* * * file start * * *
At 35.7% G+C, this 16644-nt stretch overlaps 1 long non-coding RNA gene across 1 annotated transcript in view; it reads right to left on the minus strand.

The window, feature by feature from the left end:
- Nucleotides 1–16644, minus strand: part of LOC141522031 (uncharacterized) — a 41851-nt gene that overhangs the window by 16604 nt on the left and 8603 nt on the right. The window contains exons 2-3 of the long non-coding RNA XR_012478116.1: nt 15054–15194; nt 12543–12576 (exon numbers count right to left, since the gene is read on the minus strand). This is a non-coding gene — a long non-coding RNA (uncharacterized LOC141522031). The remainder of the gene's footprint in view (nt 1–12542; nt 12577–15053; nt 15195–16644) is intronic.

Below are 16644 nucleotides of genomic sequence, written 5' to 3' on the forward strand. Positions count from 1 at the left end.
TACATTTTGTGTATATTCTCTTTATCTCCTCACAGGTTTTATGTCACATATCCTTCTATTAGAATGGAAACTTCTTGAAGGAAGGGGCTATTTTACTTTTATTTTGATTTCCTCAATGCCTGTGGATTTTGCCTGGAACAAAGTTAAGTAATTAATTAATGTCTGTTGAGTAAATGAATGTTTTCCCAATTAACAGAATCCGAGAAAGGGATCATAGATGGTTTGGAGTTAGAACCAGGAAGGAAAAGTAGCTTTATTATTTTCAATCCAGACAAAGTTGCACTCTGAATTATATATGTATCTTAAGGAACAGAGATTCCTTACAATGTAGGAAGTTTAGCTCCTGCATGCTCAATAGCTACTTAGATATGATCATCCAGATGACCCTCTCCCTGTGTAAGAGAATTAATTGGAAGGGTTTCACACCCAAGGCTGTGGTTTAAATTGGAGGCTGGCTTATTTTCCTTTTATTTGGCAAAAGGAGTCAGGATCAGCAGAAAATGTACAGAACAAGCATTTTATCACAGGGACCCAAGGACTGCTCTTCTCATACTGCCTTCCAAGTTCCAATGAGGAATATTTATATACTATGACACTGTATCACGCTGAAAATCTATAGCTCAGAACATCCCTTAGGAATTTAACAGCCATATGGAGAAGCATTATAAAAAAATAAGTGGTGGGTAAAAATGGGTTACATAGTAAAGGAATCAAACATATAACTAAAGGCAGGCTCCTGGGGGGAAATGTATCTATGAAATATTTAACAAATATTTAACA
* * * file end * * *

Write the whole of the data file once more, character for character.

At 35.7% G+C, this 16644-nt stretch overlaps 1 long non-coding RNA gene across 1 annotated transcript in view; it reads right to left on the minus strand.

The window, feature by feature from the left end:
- Nucleotides 1–16644, minus strand: part of LOC141522031 (uncharacterized) — a 41851-nt gene that overhangs the window by 16604 nt on the left and 8603 nt on the right. The window contains exons 2-3 of the long non-coding RNA XR_012478116.1: nt 15054–15194; nt 12543–12576 (exon numbers count right to left, since the gene is read on the minus strand). This is a non-coding gene — a long non-coding RNA (uncharacterized LOC141522031). The remainder of the gene's footprint in view (nt 1–12542; nt 12577–15053; nt 15195–16644) is intronic.

Below are 16644 nucleotides of genomic sequence, written 5' to 3' on the forward strand. Positions count from 1 at the left end.
TACATTTTGTGTATATTCTCTTTATCTCCTCACAGGTTTTATGTCACATATCCTTCTATTAGAATGGAAACTTCTTGAAGGAAGGGGCTATTTTACTTTTATTTTGATTTCCTCAATGCCTGTGGATTTTGCCTGGAACAAAGTTAAGTAATTAATTAATGTCTGTTGAGTAAATGAATGTTTTCCCAATTAACAGAATCCGAGAAAGGGATCATAGATGGTTTGGAGTTAGAACCAGGAAGGAAAAGTAGCTTTATTATTTTCAATCCAGACAAAGTTGCACTCTGAATTATATATGTATCTTAAGGAACAGAGATTCCTTACAATGTAGGAAGTTTAGCTCCTGCATGCTCAATAGCTACTTAGATATGATCATCCAGATGACCCTCTCCCTGTGTAAGAGAATTAATTGGAAGGGTTTCACACCCAAGGCTGTGGTTTAAATTGGAGGCTGGCTTATTTTCCTTTTATTTGGCAAAAGGAGTCAGGATCAGCAGAAAATGTACAGAACAAGCATTTTATCACAGGGACCCAAGGACTGCTCTTCTCATACTGCCTTCCAAGTTCCAATGAGGAATATTTATATACTATGACACTGTATCACGCTGAAAATCTATAGCTCAGAACATCCCTTAGGAATTTAACAGCCATATGGAGAAGCATTATAAAAAAATAAGTGGTGGGTAAAAATGGGTTACATAGTAAAGGAATCAAACATATAACTAAAGGCAGGCTCCTGGGGGGAAATGTATCTATGAAATATTTAACAAATATTTAACA